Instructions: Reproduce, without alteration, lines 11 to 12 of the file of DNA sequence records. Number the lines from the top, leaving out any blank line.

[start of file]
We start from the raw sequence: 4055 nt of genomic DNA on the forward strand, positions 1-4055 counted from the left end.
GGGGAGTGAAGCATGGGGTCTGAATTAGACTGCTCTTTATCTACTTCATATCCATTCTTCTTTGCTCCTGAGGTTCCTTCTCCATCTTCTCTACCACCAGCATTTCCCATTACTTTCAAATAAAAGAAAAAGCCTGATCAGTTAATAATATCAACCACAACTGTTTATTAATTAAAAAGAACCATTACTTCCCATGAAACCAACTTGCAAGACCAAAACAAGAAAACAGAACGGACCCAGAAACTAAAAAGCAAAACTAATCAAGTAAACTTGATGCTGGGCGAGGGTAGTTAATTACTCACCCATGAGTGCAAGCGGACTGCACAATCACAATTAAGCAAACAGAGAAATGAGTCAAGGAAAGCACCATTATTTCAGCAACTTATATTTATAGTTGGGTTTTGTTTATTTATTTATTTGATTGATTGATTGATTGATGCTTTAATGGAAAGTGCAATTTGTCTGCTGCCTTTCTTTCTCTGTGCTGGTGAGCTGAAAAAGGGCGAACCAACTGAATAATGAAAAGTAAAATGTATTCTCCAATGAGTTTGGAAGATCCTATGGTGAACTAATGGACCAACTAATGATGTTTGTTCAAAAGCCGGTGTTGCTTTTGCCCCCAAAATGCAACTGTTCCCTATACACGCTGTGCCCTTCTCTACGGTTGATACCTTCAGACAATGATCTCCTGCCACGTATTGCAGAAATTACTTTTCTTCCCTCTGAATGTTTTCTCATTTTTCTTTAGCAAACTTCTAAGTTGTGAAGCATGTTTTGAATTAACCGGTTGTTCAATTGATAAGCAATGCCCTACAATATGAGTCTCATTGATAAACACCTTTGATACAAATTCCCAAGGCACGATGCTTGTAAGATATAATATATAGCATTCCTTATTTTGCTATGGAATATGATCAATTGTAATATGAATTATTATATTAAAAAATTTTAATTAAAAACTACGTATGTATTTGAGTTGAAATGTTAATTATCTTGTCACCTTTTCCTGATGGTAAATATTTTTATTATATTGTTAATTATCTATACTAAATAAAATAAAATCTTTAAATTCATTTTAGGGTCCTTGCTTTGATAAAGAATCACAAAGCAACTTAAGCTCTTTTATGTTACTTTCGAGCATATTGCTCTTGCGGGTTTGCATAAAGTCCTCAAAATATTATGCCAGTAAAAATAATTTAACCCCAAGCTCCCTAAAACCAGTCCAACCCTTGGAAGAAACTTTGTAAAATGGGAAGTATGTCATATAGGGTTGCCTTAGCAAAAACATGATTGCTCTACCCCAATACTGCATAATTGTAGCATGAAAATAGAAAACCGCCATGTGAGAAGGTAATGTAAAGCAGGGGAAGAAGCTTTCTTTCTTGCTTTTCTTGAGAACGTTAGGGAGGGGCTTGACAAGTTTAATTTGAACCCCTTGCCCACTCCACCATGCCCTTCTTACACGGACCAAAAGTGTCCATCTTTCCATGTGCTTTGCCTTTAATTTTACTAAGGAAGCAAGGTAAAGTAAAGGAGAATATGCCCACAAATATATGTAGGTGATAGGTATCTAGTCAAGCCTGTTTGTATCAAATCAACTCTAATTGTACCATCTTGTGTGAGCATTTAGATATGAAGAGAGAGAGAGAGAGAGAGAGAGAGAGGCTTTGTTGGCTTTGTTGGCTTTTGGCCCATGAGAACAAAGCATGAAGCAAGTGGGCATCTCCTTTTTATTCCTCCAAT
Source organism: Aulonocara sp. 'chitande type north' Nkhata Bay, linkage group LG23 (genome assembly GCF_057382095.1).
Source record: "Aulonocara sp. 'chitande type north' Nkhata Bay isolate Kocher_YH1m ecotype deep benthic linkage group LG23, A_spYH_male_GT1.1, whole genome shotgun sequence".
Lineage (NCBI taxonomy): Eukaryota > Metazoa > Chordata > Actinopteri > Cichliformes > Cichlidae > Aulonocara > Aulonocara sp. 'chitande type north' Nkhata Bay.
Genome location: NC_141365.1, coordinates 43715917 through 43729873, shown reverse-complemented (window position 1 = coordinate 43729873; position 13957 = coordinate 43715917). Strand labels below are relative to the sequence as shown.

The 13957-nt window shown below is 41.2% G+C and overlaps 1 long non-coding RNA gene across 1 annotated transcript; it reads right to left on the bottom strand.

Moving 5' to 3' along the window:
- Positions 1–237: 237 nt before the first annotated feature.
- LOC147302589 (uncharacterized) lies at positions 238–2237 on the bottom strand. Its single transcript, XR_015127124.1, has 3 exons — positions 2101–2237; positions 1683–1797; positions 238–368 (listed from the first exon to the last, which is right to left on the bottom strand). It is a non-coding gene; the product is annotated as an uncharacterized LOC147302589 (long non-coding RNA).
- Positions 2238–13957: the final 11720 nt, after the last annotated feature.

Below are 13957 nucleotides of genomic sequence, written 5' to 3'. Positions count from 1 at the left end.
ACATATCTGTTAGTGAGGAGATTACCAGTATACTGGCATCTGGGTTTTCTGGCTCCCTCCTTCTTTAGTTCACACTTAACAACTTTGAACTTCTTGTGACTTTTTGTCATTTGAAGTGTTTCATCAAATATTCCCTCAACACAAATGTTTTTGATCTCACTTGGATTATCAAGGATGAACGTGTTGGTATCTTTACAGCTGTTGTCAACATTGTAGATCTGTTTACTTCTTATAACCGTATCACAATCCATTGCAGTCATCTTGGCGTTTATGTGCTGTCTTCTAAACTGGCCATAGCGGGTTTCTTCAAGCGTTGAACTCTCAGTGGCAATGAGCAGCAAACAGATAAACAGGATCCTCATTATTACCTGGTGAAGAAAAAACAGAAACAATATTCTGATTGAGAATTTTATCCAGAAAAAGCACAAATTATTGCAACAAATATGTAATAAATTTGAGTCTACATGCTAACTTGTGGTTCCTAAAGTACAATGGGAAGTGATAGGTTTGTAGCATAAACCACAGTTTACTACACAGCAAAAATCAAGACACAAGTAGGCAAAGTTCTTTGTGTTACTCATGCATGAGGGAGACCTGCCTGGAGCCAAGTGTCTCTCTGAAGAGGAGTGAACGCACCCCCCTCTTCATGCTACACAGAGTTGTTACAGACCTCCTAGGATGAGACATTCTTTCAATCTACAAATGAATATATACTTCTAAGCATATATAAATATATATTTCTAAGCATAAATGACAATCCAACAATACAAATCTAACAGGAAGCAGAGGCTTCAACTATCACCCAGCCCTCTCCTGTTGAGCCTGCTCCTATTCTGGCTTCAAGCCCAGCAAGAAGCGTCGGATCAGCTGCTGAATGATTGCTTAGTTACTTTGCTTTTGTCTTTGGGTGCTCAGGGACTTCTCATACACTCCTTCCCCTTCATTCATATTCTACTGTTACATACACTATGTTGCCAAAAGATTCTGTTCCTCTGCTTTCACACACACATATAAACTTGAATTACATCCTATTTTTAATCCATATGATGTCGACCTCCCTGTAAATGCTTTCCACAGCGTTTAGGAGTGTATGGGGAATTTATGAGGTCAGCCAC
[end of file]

- Positions 2238–13957: the final 11720 nt, after the last annotated feature.

Below are 13957 nucleotides of genomic sequence, written 5' to 3'. Positions count from 1 at the left end.